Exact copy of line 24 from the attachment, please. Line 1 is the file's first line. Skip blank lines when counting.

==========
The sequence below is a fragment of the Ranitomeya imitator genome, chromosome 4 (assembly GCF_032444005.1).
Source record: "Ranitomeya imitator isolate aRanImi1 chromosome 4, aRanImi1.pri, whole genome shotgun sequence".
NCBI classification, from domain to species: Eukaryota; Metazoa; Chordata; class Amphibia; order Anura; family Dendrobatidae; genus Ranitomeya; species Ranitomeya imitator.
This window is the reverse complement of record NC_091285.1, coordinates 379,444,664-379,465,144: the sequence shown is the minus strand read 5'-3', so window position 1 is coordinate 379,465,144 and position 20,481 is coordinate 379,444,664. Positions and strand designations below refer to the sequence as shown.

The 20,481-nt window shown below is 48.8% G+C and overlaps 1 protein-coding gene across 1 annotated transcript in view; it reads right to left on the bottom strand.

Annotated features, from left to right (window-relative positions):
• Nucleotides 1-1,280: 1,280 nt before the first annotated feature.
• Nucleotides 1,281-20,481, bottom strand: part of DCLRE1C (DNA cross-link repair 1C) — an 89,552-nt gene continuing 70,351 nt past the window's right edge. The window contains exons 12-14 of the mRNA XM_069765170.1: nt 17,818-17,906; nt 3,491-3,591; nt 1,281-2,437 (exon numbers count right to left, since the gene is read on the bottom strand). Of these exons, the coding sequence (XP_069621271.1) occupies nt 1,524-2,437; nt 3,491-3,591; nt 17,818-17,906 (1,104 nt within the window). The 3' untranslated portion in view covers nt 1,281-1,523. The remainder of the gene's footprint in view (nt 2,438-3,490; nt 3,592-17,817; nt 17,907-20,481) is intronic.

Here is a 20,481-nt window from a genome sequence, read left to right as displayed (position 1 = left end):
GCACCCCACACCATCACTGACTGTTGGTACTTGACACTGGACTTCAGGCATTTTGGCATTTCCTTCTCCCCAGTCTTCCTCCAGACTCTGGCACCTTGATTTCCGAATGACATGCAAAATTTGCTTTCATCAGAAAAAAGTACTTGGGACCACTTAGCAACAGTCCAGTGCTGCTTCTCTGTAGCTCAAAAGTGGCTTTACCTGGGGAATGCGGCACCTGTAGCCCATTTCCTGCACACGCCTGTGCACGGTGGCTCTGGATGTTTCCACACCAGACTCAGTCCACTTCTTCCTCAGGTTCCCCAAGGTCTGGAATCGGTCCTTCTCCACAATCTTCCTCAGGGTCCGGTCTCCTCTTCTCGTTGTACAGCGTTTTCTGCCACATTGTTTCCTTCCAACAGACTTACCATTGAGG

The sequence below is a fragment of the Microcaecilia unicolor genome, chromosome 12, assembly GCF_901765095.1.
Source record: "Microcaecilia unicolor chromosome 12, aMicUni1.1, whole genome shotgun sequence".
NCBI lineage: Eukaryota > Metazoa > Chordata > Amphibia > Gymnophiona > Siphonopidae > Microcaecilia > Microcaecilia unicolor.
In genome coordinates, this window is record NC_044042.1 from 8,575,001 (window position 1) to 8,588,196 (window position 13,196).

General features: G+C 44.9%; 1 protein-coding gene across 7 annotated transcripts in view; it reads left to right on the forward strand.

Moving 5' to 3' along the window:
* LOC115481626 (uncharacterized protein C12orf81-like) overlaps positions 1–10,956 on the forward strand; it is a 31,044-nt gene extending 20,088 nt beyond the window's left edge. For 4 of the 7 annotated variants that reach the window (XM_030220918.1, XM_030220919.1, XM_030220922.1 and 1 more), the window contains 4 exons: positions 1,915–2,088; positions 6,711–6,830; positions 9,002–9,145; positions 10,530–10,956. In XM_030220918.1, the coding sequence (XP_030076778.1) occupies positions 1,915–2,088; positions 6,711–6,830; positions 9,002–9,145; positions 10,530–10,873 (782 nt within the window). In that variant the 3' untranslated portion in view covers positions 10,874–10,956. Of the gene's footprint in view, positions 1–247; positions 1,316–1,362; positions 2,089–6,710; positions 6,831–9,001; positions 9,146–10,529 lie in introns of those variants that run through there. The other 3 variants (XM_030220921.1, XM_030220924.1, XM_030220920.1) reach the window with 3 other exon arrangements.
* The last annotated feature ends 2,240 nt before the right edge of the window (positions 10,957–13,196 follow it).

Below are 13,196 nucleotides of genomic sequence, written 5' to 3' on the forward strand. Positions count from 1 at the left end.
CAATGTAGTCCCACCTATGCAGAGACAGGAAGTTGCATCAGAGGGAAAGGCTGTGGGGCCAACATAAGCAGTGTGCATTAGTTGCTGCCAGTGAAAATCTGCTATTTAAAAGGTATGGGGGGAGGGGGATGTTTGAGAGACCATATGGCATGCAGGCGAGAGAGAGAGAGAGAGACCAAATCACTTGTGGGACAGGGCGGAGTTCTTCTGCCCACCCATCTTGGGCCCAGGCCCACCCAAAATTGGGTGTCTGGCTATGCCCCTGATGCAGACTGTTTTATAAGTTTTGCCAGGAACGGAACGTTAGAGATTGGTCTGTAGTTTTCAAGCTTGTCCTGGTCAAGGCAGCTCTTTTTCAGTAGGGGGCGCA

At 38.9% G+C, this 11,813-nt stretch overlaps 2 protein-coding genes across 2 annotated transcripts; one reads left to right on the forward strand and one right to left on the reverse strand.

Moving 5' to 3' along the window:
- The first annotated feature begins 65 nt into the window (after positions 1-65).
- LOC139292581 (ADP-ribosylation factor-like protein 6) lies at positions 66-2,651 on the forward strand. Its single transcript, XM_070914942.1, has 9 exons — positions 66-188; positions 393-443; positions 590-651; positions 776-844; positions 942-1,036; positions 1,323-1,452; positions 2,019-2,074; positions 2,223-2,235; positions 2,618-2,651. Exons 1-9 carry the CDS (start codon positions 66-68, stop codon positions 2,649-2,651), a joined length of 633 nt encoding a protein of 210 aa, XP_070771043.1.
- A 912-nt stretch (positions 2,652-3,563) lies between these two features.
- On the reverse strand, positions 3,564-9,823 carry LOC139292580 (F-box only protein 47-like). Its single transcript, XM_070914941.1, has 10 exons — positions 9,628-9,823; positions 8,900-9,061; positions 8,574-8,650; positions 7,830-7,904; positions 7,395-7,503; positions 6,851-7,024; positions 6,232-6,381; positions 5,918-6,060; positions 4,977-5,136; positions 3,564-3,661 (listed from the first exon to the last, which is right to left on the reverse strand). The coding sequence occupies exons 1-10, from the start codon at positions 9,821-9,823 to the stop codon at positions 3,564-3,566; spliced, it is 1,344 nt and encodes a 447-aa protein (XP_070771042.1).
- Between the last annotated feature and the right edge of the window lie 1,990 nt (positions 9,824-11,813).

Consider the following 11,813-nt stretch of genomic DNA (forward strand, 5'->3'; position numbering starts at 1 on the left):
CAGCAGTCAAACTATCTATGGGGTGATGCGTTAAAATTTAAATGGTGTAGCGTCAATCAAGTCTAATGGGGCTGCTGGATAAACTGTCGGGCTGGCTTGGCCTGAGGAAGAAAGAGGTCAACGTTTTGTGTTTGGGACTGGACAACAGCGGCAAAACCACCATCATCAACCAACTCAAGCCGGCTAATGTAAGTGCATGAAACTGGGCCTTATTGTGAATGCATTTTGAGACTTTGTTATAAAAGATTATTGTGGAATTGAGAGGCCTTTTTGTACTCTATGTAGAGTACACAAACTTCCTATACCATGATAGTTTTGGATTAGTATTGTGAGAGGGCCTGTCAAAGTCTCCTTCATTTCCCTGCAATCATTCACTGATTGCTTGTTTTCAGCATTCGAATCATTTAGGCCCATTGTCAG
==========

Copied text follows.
- LOC139292581 (ADP-ribosylation factor-like protein 6) lies at positions 66-2,651 on the forward strand. Its single transcript, XM_070914942.1, has 9 exons — positions 66-188; positions 393-443; positions 590-651; positions 776-844; positions 942-1,036; positions 1,323-1,452; positions 2,019-2,074; positions 2,223-2,235; positions 2,618-2,651. Exons 1-9 carry the CDS (start codon positions 66-68, stop codon positions 2,649-2,651), a joined length of 633 nt encoding a protein of 210 aa, XP_070771043.1.